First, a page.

We use the word “innovation” a lot these days. FileMaker, Inc. recently repositioned its products and services as a Workplace Innovation Platform. This better illustrates the true nature of the custom apps FileMaker users and developers create.
Calling attention to innovation explains what FileMaker is and helps set the stage for the software creation process.
We recently designed and developed a manufacturing workflow system for an electronics manufacturer. Their database tracks the steps, approvals, and time for building their products via iPads and barcode scanning. Prior to deploying our FileMaker solution, they recorded such things on printed job sheets and then updated spreadsheets at the end of each shift. Their production manager is pretty excited and claims – and we’ll see in a few months if he’s right – that the system will produce a 25% gain in productivity.
Sounds like a great success! …And it is!
Here’s the thing: we went well over our initial estimate. In hindsight, I find myself thinking that that’s exactly as it should be. It’s really important to call attention to the kind of work we were all doing together.
The solution we created is meant to measure things in seconds. At any given stage of the manufacturing process, an assembler may spend just a few moments completing an action. We built our interface to facilitate timekeeping and to maintain workflow momentum.
We experimented with using the front or back camera of the iPads, tried out the iPads in cradles versus being hand-held, made sure our buttons were easy to tap, and tested orientation to discover that landscape worked better than portrait. All of these things were necessary to shave precious seconds off the team’s work.
In other words, we were innovating.
That’s just a few of dozens of examples where we experimented. We designed, on paper, a work queue screen, built a slightly different v1, realized it wasn’t quite there, and crafted a much improved v2. We only built a bare-bones reporting mechanism because we knew the team would need to live with the solution for a while before discovering what reports they really needed. One feature we imagined in the beginning ended up being tossed out altogether when we shared early versions with users.
Managing budgets in software projects is really difficult stuff, but there’s a really important key to hone-in on: building software isn’t a one-size-fits-all approach. Not by a long shot. If I have a complete technical spec, highly detailed and approved by a stakeholder, then I have an estimating challenge. If, as it was with this project, we don’t have the thing spelled out in exact detail, then you’re not estimating a known set of features: you’re inventing them as you go.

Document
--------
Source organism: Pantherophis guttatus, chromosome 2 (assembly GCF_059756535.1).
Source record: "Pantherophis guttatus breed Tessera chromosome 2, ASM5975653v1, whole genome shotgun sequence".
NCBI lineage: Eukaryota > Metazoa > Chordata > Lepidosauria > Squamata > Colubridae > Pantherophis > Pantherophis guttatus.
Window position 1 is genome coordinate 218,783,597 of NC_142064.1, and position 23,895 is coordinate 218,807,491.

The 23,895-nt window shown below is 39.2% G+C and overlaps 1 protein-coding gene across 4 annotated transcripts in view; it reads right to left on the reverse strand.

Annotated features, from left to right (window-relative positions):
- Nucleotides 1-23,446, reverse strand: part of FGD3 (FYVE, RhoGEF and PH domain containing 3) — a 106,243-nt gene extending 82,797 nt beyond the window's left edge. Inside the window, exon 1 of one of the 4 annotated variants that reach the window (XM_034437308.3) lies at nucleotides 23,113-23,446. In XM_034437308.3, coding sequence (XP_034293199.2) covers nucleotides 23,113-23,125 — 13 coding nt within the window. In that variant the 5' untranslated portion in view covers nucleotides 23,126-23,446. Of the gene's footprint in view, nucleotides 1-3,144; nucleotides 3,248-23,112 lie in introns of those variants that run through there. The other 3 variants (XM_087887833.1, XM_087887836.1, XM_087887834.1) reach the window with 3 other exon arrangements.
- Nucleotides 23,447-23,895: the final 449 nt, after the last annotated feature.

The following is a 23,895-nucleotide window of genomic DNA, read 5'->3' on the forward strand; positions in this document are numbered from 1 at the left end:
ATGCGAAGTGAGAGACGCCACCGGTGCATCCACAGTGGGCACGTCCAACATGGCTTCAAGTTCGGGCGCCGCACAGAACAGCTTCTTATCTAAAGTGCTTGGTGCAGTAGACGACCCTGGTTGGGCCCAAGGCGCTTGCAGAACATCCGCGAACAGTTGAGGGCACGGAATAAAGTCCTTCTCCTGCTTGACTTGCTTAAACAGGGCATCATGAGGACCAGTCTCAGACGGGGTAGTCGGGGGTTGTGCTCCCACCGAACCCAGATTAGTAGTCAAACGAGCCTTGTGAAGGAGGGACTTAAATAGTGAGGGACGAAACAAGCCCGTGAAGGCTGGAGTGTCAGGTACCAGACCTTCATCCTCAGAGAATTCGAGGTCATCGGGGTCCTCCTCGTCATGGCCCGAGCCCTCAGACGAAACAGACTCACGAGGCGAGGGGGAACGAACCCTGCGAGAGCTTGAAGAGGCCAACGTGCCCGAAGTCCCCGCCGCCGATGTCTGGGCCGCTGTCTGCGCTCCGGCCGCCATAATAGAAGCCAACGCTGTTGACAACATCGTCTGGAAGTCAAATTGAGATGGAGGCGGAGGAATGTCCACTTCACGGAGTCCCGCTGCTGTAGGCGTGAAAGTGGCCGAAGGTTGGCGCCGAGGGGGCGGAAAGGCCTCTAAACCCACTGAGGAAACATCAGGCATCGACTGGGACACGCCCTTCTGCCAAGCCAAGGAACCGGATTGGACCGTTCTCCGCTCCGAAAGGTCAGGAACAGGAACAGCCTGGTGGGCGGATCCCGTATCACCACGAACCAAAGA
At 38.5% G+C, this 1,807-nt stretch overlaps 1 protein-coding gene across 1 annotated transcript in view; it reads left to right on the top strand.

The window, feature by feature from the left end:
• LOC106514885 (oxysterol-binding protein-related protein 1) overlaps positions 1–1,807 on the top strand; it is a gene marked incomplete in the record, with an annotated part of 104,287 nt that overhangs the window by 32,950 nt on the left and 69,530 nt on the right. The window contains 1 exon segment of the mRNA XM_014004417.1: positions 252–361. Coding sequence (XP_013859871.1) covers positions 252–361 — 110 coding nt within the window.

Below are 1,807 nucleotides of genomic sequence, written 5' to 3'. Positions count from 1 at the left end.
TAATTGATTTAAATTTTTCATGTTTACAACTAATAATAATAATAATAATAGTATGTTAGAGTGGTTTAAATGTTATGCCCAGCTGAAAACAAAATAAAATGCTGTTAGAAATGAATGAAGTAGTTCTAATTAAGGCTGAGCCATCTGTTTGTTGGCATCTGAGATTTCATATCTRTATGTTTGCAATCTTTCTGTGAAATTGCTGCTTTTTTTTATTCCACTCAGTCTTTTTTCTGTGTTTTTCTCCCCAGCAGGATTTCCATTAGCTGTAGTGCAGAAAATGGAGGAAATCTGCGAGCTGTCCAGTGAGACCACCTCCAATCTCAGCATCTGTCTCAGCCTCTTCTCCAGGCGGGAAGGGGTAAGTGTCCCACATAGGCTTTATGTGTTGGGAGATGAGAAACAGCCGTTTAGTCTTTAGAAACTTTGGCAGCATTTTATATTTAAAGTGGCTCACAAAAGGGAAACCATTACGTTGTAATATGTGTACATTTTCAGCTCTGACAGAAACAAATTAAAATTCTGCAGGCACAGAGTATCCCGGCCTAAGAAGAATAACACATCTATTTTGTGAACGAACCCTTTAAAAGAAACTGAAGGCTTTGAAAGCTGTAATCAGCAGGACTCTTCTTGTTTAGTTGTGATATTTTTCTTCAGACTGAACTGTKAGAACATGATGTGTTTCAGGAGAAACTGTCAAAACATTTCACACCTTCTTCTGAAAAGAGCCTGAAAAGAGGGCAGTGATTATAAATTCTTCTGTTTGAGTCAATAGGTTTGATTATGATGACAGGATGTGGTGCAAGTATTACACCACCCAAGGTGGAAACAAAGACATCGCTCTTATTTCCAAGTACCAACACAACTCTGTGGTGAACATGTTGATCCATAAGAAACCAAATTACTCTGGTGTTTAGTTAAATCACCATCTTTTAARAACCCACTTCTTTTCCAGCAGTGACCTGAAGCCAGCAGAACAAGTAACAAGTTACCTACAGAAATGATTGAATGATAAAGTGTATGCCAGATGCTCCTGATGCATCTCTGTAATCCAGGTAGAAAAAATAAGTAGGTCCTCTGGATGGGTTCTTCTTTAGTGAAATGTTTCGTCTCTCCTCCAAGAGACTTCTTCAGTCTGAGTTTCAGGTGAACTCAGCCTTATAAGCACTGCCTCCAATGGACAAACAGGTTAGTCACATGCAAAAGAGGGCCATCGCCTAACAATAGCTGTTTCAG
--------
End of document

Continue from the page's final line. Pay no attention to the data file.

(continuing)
And, again, it’s not wrong to approach things that way. It would have been impossible to predict many of the small features we built. This is the very strength of a Workplace Innovation Platform. FileMaker allows us, and by its very nature encourages us, to experiment, evolve, tweak, and improve.
A developer once told me that you can’t give “hard estimates for soft ware.” He thought he was being terribly clever at the time. I wasn’t impressed, but I will grant there’s truth in the concern he was voicing.
I absolutely believe estimating is a vital practice and allows stakeholders to gauge whether a given feature or project is worth doing. It’s lazy for programmers to simply punt and refuse to be held accountable for their work. Or for a consultant, like myself, to not manage a project to a budget.
That said, if the work is following an iterative, organic process of inventing the right software for a given purpose – one, say, where seconds matter – then it is unreasonable for any of us to demand precision or foresight that simply cannot exist. A developer may be an expert without being clairvoyant.
The Innovation Process
Therein lies the challenge: how do you manage a project? It’s totally nuts to expect business owners to approve a wide-open, blank check approach. On the other hand, we also cannot predict what innovating will require. Experimenting, testing, observing results, and refining are all invaluable processes.
Those answers lie in a much longer blog post about software development lifecycles, project management practices, and so on. However, I think FileMaker’s marketing team has done us all a great service. If I explain to a client that the work we are doing together is an innovation process, expectations can be better set all around.
Problem-solvers and FileMaker developers innovate together. And the way we manage an “innovation process” is different from executing against a well-defined specification.
If we communicate that key concept well, we will all deliver more successes on the world’s number one Workplace Innovation Platform.